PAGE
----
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An Oregon man faces up to to 20 years in prison for allegedly selling modding tools that allowed his customers to swipe high-speed internet access without paying.

The US attorney's office for Massachusetts revealed the arrest yesterday, when charges were unsealed. The federal authorities and the FBI said they had nabbed 26 year old Ryan Harris, of San Diego, California and Redmond Oregon, on a six count indictment for "conspiracy, computer intrusion, and wire fraud".

The authorities allege Harris, and his company, TCNISO, "developed and distributed products that allowed users to modify their cable modems and obtain internet access without paying for it".

The operation developed and sold hardware and software tools which the authorities say enable buyers to soup up their cable modems, so they could pass themselves off as "legitimate, paying subscribers" and get premium high-speed access without paying.

By the sounds of it, this was no fly by night operation, with Harris and his firm offering customer support through the TCNISO website, "to assist customers in their cable modem hacking activities."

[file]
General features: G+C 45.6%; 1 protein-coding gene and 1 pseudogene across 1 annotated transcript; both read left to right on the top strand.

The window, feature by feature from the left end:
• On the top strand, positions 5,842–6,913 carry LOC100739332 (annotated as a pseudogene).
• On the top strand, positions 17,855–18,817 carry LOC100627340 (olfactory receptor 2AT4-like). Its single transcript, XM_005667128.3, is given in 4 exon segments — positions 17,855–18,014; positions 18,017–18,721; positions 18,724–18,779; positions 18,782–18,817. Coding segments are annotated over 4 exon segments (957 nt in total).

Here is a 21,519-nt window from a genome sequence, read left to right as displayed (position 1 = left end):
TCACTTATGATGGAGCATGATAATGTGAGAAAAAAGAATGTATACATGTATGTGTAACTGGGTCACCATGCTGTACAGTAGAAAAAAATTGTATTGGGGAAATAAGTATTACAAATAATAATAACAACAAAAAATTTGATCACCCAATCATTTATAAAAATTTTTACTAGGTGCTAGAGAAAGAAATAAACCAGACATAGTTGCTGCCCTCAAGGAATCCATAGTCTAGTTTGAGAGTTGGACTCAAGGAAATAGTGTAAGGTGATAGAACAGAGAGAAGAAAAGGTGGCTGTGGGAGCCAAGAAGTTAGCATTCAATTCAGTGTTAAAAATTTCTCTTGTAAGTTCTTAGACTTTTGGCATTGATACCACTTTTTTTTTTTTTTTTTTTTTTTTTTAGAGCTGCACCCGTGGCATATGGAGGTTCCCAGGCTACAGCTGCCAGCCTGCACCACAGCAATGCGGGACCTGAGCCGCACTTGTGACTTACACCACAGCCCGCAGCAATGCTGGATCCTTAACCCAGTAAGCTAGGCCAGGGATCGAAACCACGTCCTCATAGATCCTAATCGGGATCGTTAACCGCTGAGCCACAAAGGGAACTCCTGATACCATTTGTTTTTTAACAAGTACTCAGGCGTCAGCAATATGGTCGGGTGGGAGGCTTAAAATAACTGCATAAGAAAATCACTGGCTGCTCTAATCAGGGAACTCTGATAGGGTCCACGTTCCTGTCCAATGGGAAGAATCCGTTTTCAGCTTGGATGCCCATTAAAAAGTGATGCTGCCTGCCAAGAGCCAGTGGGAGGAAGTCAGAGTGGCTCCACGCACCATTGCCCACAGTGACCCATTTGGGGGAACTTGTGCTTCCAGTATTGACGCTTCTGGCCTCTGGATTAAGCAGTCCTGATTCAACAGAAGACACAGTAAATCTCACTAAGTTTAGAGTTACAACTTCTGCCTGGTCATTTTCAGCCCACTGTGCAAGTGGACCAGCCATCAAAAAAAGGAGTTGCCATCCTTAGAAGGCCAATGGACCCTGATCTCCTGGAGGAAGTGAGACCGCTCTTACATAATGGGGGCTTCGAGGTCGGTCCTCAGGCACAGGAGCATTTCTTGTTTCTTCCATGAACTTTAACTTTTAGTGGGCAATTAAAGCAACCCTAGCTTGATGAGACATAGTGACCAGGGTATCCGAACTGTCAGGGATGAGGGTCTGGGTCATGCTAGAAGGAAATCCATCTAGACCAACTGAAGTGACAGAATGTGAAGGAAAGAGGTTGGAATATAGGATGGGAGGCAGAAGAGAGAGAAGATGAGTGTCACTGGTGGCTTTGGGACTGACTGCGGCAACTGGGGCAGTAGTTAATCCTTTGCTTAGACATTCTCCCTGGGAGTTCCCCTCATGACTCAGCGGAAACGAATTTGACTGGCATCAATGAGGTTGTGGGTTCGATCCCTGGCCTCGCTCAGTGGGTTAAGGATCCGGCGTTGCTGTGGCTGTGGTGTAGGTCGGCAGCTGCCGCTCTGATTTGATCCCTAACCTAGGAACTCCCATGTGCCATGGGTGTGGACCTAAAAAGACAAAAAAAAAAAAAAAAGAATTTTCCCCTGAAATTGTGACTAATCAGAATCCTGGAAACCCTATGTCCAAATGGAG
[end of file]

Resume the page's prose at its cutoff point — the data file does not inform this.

It seems that Harris and his firm were rumbled when the feds last year charged "a male juvenile from Massachusetts, known by the online moniker 'DShocker'" with computer intrusion, interstate threats and wire fraud.

According to Ars Technica, Harris' firm essentially sold unlocked modems, together with firmware and details on how to manipulate the device. Harris may well argue that there were perfectly legitimate uses for this. But the authorities will no doubt argue that his customers had one key aim in buying his kit - ripping off cable providers.

As well as a 20 year prison sentence if found guilty, Ryan could also face fines of $250,000 and three years of supervised release. ®

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